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The Magna Carta Manifesto: Liberties and Commons for All Paperback – June 1, 2009

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Editorial Reviews


“With a passion, eloquence and lyrical reverence for the hard-won freedoms of Old England that take the breath away.”
(The Independent 2008-06-20)

“The year's most lyrical and necessary book on liberty. The Magna Carta Manifesto is such a pleasure to read.”
(John Nichols The Nation 2008-12-31)

“Shows how restraints against tyranny are being abridged as rights once held inalienable are laid aside.”
(Times Higher Education 2008-09-18)

“Linebaugh should be commended for the impressive scope of his analysis.”
(Insight Turkey 2010-12-13)

From the Inside Flap

"This is an original, powerful and ground breaking book. It is utterly fascinating and charts a path that gives me, and will give others, hope for a better future. Linebaugh sends an important message to a world that increasingly believes that private ownership of our resources can make us more prosperous. As we struggle to regain lost liberty The Magna Carta Manifesto makes us understand that freedom is about guaranteeing the economic and social rights that allow all of us to partake of political freedom."—Michael Ratner, President of the Center for Constitutional Rights

"Ideas can be beautiful too, and the ideas Peter Linebaugh provokes and maps in this history of liberty are dazzling, reminders of what we have been and who we could be. In this remarkable small book, he traces one path of liberty back to the forests and the economic independence they represented for medieval Britons, another path to recent revolutionaries, another to the Bush Administration's assaults on habeas corpus, the Constitution, and liberty and he links the human rights charter that Magna Carta represented to the less-known Forest Charter, drawing a missing link between ecological and social well-being."—Rebecca Solnit, author of Storming the Gates of Paradise

"There is not a more important historian living today. Period."—Robin D.G. Kelley, author of Freedom Dreams: The Black Radical Imagination

"Ranging across the centuries, and from England to Asia, Africa and the Americas, Peter Linebaugh shows us the contested history of Magna Carta—how the liberties it invoked were secured and (as today) violated, and how generations of ordinary men and women tried to revive the idea of the commons in the hope of building a better world."—Eric Foner, author of The Story of American Freedom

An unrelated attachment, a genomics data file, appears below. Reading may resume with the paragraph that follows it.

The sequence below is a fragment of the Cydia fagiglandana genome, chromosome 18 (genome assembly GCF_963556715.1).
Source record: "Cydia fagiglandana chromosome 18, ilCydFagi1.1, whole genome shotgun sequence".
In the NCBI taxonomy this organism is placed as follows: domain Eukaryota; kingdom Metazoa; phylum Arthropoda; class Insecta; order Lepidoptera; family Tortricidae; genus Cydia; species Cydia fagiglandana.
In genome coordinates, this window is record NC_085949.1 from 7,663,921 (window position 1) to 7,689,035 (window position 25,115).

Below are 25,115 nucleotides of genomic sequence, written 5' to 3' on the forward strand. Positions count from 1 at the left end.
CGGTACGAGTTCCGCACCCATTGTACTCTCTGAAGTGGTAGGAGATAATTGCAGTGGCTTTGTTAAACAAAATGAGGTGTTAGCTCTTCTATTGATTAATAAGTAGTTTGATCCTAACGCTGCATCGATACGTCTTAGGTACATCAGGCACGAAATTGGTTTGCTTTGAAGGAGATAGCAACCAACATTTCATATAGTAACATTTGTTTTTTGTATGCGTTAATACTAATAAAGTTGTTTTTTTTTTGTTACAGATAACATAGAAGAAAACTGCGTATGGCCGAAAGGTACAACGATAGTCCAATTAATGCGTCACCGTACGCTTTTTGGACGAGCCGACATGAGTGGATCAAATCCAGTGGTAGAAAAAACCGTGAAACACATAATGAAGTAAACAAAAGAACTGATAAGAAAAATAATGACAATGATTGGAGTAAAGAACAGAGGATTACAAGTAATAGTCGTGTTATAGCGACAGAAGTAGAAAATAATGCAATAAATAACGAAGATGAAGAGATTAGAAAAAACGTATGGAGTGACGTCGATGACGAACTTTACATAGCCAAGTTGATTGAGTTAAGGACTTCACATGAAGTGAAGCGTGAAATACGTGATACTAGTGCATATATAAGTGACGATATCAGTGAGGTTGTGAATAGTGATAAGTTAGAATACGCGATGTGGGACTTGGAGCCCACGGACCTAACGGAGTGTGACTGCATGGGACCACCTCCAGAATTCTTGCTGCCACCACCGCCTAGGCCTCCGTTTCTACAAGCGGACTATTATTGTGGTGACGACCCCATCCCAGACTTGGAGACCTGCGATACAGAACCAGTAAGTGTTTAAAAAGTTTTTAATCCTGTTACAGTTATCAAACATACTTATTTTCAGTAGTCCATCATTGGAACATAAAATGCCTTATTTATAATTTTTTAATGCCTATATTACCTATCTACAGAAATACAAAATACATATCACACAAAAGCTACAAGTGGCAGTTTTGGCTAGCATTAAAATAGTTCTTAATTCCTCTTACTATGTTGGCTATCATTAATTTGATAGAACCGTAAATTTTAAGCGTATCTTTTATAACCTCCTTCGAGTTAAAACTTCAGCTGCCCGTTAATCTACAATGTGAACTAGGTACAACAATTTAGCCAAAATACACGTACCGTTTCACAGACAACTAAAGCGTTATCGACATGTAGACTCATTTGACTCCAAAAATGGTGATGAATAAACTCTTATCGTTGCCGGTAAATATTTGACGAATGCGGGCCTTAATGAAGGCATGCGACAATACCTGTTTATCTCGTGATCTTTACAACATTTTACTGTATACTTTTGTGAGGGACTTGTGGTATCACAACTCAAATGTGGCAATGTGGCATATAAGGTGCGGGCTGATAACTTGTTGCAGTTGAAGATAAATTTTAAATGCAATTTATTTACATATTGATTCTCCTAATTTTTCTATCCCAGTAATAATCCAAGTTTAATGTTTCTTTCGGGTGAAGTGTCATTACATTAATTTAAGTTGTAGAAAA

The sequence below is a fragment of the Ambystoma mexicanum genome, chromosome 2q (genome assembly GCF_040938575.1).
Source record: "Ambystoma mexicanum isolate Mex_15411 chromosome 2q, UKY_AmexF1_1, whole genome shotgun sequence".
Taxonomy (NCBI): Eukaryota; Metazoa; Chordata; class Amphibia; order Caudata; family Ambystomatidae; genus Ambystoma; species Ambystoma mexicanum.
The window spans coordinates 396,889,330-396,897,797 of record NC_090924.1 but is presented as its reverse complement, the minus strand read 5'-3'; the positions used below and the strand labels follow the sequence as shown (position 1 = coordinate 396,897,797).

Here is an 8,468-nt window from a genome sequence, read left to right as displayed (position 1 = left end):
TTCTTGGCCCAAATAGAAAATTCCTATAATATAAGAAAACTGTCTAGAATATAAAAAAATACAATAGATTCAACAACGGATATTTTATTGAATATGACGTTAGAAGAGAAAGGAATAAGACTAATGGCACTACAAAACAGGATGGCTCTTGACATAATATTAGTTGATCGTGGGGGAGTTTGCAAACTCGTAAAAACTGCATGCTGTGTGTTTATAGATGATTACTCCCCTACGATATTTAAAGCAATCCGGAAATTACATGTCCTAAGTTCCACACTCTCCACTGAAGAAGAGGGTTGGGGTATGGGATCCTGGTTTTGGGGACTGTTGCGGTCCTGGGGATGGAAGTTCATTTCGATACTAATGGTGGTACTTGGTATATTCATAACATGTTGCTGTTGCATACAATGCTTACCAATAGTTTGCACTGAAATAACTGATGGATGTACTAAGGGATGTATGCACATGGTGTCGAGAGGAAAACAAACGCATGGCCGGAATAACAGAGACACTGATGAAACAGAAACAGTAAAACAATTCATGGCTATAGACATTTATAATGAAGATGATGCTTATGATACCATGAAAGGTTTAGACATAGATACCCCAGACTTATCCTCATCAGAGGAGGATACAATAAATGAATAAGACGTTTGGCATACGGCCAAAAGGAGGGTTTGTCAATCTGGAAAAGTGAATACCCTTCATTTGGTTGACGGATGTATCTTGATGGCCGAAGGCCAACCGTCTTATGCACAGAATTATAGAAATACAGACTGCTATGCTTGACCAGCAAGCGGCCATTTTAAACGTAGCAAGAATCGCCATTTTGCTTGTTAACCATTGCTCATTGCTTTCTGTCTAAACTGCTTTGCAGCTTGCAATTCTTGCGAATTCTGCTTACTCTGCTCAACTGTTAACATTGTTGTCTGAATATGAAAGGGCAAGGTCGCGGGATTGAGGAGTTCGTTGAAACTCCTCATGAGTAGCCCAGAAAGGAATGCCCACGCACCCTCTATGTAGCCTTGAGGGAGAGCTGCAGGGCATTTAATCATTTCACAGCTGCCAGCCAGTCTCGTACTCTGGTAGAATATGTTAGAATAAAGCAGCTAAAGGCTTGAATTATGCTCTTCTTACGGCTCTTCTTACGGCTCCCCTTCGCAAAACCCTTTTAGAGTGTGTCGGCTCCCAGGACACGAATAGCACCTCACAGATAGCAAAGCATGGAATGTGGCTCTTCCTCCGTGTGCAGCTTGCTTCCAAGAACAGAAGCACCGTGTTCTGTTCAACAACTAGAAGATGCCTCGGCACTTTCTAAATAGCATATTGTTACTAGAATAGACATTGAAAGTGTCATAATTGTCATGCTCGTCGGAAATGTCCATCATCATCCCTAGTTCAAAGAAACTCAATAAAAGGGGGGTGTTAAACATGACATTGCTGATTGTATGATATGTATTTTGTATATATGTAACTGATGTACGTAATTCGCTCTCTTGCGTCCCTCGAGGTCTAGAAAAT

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Product Details

  • Paperback: 376 pages
  • Publisher: University of California Press (June 1, 2009)
  • Language: English
  • ISBN-10: 0520260007
  • ISBN-13: 978-0520260009
  • Product Dimensions: 8 x 5.1 x 0.9 inches
  • Shipping Weight: 8 ounces (View shipping rates and policies)
  • Average Customer Review: 4.4 out of 5 stars  See all reviews (11 customer reviews)
  • Amazon Best Sellers Rank: #596,698 in Books (See Top 100 in Books)

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Most Helpful Customer Reviews

34 of 38 people found the following review helpful By William Podmore on September 17, 2008
Format: Hardcover
Historian Peter Linebaugh, author of The London Hanged and history teacher at the University of Toledo in Ohio, USA, has written a splendid book on Magna Carta. He studies a wide range of references to Magna Carta, particularly the US Supreme Court's references.

In the early 13th century, Britain's landed aristocracy was destroying the woodlands for commercial profit, undermining the wooded basis of material life and expropriating the indigenous people. The people then forced two charters on King John at Runnymede in 1215 - Magna Carta and the Charter of the Forest.

The two charters became the common law of the land. Magna Carta's Chapter 39 laid down habeas corpus, trial by jury, a ban on torture, and due process.

However, the ruling class has wiped the Charter of the Forest from memory. It has also twisted Magna Carta into a defence of private property, corporations' rights and laissez-faire. But the two charters should not be separated. Political and legal rights exist only on an economic basis. To be free citizens, we need to be free producers.